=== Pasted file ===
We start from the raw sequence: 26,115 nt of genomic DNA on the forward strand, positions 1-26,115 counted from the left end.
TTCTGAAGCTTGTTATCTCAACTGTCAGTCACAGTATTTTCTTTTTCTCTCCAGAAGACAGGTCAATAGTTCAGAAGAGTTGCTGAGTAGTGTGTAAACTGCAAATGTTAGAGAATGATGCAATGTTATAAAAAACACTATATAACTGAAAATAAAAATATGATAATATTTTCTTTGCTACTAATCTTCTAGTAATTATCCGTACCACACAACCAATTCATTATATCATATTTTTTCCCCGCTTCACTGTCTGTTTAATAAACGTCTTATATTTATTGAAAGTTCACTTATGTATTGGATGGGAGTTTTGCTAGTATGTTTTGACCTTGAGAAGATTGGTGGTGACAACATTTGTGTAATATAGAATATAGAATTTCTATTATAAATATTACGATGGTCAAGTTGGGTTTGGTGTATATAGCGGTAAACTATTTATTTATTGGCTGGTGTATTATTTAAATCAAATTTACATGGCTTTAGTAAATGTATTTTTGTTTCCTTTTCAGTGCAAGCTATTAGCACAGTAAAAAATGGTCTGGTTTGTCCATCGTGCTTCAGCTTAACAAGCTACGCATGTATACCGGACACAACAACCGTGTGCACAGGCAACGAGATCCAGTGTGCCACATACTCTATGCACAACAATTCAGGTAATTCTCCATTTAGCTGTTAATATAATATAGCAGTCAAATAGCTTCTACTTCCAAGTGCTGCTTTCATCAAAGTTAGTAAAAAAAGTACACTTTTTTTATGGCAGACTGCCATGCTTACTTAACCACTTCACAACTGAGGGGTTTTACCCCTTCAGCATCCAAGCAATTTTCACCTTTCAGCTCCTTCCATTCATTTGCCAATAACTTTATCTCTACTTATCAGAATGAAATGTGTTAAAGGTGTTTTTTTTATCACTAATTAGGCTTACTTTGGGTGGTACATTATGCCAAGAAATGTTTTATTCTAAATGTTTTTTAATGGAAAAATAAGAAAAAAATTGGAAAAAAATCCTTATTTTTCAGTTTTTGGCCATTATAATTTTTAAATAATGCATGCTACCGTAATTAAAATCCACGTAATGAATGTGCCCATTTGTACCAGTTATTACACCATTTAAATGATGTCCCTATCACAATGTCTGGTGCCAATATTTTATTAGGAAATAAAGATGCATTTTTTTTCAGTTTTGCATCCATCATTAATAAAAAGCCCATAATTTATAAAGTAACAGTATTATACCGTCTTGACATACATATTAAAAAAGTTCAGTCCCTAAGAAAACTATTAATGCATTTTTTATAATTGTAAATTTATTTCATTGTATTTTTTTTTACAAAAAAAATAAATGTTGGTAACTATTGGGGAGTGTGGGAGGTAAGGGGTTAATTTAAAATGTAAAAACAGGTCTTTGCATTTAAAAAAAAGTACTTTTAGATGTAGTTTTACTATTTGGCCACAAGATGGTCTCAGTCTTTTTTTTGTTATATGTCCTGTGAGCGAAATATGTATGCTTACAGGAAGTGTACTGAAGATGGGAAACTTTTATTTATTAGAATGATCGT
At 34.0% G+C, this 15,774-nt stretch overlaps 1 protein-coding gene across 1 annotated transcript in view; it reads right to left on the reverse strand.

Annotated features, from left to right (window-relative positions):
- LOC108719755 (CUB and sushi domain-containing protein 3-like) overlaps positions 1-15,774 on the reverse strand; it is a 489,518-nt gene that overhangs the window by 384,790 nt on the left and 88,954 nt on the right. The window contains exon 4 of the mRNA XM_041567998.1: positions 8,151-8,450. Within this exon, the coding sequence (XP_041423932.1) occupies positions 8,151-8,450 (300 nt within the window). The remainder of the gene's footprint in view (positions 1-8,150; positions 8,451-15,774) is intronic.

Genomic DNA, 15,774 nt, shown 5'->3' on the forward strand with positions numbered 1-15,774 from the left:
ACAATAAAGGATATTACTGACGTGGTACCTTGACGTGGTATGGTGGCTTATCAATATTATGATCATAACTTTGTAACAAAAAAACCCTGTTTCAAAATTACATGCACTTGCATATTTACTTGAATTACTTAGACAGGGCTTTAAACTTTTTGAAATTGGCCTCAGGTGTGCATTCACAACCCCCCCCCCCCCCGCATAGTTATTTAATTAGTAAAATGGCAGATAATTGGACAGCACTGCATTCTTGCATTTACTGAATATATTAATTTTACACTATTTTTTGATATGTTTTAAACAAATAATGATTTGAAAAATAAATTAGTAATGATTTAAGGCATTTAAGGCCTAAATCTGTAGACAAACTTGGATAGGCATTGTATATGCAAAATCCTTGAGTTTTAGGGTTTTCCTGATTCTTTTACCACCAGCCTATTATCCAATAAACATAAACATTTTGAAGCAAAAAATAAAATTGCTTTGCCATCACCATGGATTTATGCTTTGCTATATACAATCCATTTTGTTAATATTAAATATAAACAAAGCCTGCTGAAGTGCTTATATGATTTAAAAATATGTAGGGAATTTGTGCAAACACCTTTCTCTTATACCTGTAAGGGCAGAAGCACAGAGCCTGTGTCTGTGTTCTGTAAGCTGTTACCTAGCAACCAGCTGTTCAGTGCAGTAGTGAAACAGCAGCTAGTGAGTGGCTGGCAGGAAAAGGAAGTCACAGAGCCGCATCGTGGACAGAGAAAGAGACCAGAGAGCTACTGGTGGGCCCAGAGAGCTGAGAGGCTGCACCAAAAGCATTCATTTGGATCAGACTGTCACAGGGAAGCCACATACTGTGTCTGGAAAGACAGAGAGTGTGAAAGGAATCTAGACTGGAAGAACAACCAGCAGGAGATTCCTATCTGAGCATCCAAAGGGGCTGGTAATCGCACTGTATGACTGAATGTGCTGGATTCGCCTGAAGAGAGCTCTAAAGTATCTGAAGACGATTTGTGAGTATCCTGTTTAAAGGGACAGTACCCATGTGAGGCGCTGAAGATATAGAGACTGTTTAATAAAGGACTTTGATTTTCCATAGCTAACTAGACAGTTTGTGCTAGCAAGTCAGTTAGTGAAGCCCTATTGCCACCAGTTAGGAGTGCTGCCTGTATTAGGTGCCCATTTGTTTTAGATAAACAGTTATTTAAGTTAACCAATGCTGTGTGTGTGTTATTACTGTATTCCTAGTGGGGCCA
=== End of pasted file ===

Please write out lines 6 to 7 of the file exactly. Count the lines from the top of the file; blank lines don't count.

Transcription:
Genomic DNA, 15,774 nt, shown 5'->3' on the forward strand with positions numbered 1-15,774 from the left:
ACAATAAAGGATATTACTGACGTGGTACCTTGACGTGGTATGGTGGCTTATCAATATTATGATCATAACTTTGTAACAAAAAAACCCTGTTTCAAAATTACATGCACTTGCATATTTACTTGAATTACTTAGACAGGGCTTTAAACTTTTTGAAATTGGCCTCAGGTGTGCATTCACAACCCCCCCCCCCCCCGCATAGTTATTTAATTAGTAAAATGGCAGATAATTGGACAGCACTGCATTCTTGCATTTACTGAATATATTAATTTTACACTATTTTTTGATATGTTTTAAACAAATAATGATTTGAAAAATAAATTAGTAATGATTTAAGGCATTTAAGGCCTAAATCTGTAGACAAACTTGGATAGGCATTGTATATGCAAAATCCTTGAGTTTTAGGGTTTTCCTGATTCTTTTACCACCAGCCTATTATCCAATAAACATAAACATTTTGAAGCAAAAAATAAAATTGCTTTGCCATCACCATGGATTTATGCTTTGCTATATACAATCCATTTTGTTAATATTAAATATAAACAAAGCCTGCTGAAGTGCTTATATGATTTAAAAATATGTAGGGAATTTGTGCAAACACCTTTCTCTTATACCTGTAAGGGCAGAAGCACAGAGCCTGTGTCTGTGTTCTGTAAGCTGTTACCTAGCAACCAGCTGTTCAGTGCAGTAGTGAAACAGCAGCTAGTGAGTGGCTGGCAGGAAAAGGAAGTCACAGAGCCGCATCGTGGACAGAGAAAGAGACCAGAGAGCTACTGGTGGGCCCAGAGAGCTGAGAGGCTGCACCAAAAGCATTCATTTGGATCAGACTGTCACAGGGAAGCCACATACTGTGTCTGGAAAGACAGAGAGTGTGAAAGGAATCTAGACTGGAAGAACAACCAGCAGGAGATTCCTATCTGAGCATCCAAAGGGGCTGGTAATCGCACTGTATGACTGAATGTGCTGGATTCGCCTGAAGAGAGCTCTAAAGTATCTGAAGACGATTTGTGAGTATCCTGTTTAAAGGGACAGTACCCATGTGAGGCGCTGAAGATATAGAGACTGTTTAATAAAGGACTTTGATTTTCCATAGCTAACTAGACAGTTTGTGCTAGCAAGTCAGTTAGTGAAGCCCTATTGCCACCAGTTAGGAGTGCTGCCTGTATTAGGTGCCCATTTGTTTTAGATAAACAGTTATTTAAGTTAACCAATGCTGTGTGTGTGTTATTACTGTATTCCTAGTGGGGCCA